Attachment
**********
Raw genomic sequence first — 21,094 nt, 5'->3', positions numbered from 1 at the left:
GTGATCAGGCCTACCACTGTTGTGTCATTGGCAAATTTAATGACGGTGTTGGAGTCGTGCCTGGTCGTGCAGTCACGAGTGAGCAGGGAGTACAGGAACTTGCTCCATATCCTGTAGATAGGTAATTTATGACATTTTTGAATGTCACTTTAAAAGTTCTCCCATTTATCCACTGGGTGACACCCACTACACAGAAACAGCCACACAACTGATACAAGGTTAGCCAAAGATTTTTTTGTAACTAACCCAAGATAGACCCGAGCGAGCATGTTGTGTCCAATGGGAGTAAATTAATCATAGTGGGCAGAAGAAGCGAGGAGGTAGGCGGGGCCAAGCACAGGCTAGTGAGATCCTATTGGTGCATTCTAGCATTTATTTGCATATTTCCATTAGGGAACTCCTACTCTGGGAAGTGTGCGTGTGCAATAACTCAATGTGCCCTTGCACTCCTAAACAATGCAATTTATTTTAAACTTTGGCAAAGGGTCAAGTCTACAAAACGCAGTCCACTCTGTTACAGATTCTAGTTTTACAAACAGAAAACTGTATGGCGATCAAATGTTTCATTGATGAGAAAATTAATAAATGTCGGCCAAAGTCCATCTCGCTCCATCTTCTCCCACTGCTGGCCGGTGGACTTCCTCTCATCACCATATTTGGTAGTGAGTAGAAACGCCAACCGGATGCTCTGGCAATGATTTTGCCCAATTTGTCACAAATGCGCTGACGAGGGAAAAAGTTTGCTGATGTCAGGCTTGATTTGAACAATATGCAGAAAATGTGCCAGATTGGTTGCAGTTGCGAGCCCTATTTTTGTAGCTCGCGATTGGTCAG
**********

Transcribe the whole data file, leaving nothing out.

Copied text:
Raw genomic sequence first — 21,094 nt, 5'->3', positions numbered from 1 at the left:
GTGATCAGGCCTACCACTGTTGTGTCATTGGCAAATTTAATGACGGTGTTGGAGTCGTGCCTGGTCGTGCAGTCACGAGTGAGCAGGGAGTACAGGAACTTGCTCCATATCCTGTAGATAGGTAATTTATGACATTTTTGAATGTCACTTTAAAAGTTCTCCCATTTATCCACTGGGTGACACCCACTACACAGAAACAGCCACACAACTGATACAAGGTTAGCCAAAGATTTTTTTGTAACTAACCCAAGATAGACCCGAGCGAGCATGTTGTGTCCAATGGGAGTAAATTAATCATAGTGGGCAGAAGAAGCGAGGAGGTAGGCGGGGCCAAGCACAGGCTAGTGAGATCCTATTGGTGCATTCTAGCATTTATTTGCATATTTCCATTAGGGAACTCCTACTCTGGGAAGTGTGCGTGTGCAATAACTCAATGTGCCCTTGCACTCCTAAACAATGCAATTTATTTTAAACTTTGGCAAAGGGTCAAGTCTACAAAACGCAGTCCACTCTGTTACAGATTCTAGTTTTACAAACAGAAAACTGTATGGCGATCAAATGTTTCATTGATGAGAAAATTAATAAATGTCGGCCAAAGTCCATCTCGCTCCATCTTCTCCCACTGCTGGCCGGTGGACTTCCTCTCATCACCATATTTGGTAGTGAGTAGAAACGCCAACCGGATGCTCTGGCAATGATTTTGCCCAATTTGTCACAAATGCGCTGACGAGGGAAAAAGTTTGCTGATGTCAGGCTTGATTTGAACAATATGCAGAAAATGTGCCAGATTGGTTGCAGTTGCGAGCCCTATTTTTGTAGCTCGCGATTGGTCAG